So you may have noticed I've been writing a lot about movie posters. Is my only ambition to become a movie poster designer? No, it isn't exactly my highest ambition, but I am sort of obsessed with them. In general though, I'm just very interested in how we choose represent stories in any medium with just one single image. It's not something that's going away any time soon. No matter how advanced technology gets, now matter how far removed our entertainment outlets get from printed media, stories will need posters or cover art, of some sort, to represent them and grab the attention of a target audience.
By looking at so many different design choices, good and bad, and seeing how much of it is repeated, I can get a broader sense of the design sensibilities that will define my generation, and thus I can begin to speculate on what sort of trends may become the norm in the future.
Already I've begun to see some trends among amateur and professional poster designers who are finding new ways to represent older films. Here are some styles I've noticed that could very well become a trend in the distant (or, not-so-distant) future.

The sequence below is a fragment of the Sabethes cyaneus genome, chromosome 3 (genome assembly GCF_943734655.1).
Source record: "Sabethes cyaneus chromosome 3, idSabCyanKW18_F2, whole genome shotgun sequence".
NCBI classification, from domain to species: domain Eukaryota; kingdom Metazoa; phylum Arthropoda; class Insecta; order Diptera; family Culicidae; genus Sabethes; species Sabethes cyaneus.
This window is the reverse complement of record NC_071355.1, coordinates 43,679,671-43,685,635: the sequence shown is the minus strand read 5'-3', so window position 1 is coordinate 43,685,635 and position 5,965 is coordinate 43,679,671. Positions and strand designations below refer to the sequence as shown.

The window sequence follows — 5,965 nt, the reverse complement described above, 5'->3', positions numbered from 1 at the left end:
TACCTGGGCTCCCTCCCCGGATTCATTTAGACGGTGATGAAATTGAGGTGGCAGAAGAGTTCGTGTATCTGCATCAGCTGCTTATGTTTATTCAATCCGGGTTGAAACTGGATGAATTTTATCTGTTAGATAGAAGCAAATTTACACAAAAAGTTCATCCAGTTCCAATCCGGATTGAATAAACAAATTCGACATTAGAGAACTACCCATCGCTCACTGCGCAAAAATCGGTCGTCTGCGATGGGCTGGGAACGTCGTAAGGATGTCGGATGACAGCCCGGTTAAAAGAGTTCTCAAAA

A designer named Olly Moss has a small collection of posters made only in black and red and the results are excellent. It's definitely a minimalist approach, but the capacity to get so much across using so little is something that I think more and more poster designers may end up utilizing in future poster designs to set themselves apart. Of course, it will take a pretty adventurous marketing department to put their faith in this kind of design in the current marketing climate. There is a lot to compete against.
More to come in Part II.